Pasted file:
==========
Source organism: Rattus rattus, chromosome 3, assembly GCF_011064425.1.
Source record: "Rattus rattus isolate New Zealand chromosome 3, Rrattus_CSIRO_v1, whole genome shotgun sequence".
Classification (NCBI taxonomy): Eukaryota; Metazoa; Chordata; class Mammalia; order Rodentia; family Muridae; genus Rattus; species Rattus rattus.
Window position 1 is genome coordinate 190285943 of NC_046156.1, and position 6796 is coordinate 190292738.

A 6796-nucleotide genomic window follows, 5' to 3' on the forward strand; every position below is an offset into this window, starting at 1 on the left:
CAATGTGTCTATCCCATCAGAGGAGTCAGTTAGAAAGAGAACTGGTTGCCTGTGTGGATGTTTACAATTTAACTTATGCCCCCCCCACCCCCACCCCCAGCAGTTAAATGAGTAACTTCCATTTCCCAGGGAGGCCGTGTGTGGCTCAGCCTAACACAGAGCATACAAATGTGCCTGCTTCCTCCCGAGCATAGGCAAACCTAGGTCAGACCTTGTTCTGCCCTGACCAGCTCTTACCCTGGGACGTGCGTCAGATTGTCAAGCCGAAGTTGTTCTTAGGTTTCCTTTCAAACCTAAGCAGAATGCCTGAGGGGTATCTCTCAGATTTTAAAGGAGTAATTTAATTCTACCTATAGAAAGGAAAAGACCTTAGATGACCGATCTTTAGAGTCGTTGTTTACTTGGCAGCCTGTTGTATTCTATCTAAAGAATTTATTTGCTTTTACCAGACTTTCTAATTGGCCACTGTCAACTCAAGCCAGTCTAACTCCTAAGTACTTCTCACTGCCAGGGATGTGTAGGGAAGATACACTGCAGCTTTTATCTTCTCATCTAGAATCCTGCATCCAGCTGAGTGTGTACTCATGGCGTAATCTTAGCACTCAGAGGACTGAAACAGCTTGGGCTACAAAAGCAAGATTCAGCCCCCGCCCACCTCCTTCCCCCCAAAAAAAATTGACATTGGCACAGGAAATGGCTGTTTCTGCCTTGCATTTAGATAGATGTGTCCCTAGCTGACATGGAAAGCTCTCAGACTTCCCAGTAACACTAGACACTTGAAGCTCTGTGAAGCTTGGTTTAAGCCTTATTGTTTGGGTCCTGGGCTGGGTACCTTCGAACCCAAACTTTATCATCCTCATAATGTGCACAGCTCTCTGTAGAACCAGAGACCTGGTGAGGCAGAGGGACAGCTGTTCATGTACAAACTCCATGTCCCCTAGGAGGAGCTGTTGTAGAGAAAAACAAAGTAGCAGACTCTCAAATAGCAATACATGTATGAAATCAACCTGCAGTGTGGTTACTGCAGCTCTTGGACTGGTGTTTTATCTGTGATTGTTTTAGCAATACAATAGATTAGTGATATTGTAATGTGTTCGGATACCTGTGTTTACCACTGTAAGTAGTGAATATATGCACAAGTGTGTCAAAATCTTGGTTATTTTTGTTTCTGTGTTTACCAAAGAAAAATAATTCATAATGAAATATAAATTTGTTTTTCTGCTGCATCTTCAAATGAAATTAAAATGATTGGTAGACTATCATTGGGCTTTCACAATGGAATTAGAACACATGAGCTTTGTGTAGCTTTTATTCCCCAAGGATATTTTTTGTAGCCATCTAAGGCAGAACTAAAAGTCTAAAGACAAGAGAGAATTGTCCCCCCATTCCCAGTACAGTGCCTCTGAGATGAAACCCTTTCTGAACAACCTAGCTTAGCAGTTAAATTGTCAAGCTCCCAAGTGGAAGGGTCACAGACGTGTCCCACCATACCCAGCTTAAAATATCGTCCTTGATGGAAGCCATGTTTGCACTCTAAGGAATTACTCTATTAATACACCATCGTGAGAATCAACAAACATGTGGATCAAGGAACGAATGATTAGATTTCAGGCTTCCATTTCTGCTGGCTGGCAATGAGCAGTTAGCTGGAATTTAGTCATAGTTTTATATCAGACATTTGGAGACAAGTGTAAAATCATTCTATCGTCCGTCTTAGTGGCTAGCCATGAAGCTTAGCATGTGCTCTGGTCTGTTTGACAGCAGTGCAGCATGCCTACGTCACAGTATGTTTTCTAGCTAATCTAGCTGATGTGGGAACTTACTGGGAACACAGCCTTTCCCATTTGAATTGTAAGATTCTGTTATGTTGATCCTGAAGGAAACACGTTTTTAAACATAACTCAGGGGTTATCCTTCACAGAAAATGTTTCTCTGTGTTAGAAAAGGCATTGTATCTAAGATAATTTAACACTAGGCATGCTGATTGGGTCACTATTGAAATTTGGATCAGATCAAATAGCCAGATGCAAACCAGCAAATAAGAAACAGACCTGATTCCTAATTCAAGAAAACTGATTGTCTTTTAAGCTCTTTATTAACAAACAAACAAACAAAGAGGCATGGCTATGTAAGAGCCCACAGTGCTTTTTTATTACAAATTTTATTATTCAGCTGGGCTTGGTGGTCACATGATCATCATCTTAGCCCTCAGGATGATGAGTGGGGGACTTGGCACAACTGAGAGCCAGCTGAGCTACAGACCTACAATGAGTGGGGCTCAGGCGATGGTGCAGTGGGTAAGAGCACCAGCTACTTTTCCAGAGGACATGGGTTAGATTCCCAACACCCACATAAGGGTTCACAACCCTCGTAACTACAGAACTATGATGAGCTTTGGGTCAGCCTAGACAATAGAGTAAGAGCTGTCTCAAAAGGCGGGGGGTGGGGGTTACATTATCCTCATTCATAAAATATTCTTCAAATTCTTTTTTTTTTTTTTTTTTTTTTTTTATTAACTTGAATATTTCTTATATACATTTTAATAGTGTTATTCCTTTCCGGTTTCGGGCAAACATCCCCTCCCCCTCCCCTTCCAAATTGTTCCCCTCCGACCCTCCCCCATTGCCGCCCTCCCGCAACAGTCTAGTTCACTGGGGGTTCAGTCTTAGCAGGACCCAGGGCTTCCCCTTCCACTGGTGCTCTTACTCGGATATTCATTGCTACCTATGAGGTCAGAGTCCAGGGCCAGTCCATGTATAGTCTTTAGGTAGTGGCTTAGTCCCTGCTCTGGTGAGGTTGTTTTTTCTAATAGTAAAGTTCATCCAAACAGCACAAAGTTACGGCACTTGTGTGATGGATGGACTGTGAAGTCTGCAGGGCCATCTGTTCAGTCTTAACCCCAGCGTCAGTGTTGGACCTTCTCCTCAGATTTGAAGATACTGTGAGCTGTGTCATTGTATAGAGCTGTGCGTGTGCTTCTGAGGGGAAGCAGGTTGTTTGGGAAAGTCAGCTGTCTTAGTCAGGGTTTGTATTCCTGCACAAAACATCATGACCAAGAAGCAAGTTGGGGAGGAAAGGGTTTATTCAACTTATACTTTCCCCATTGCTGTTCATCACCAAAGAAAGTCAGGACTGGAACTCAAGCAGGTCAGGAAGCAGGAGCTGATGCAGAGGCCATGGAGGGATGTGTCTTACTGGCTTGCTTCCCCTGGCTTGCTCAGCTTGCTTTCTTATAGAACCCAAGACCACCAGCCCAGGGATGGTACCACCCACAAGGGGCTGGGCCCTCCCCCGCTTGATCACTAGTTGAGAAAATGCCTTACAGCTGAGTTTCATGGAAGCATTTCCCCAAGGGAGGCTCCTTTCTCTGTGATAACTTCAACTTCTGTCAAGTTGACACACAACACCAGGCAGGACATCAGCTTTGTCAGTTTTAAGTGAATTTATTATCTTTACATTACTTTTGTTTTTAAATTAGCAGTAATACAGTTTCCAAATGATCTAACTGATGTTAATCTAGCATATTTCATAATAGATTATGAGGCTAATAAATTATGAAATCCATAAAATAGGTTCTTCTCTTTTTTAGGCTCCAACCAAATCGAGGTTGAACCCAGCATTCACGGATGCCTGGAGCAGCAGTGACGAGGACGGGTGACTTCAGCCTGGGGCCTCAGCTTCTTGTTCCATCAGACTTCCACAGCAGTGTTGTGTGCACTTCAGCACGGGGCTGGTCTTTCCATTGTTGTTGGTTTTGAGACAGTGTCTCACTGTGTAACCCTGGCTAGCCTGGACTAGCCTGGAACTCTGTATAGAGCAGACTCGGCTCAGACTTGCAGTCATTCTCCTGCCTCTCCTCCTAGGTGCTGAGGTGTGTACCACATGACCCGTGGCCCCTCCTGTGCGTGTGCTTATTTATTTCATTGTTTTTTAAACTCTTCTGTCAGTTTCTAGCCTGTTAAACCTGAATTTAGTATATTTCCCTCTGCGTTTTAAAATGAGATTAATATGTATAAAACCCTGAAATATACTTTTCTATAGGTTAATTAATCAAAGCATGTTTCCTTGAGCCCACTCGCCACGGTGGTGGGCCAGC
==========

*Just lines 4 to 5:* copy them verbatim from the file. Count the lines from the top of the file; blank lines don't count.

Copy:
Window position 1 is genome coordinate 190285943 of NC_046156.1, and position 6796 is coordinate 190292738.

A 6796-nucleotide genomic window follows, 5' to 3' on the forward strand; every position below is an offset into this window, starting at 1 on the left: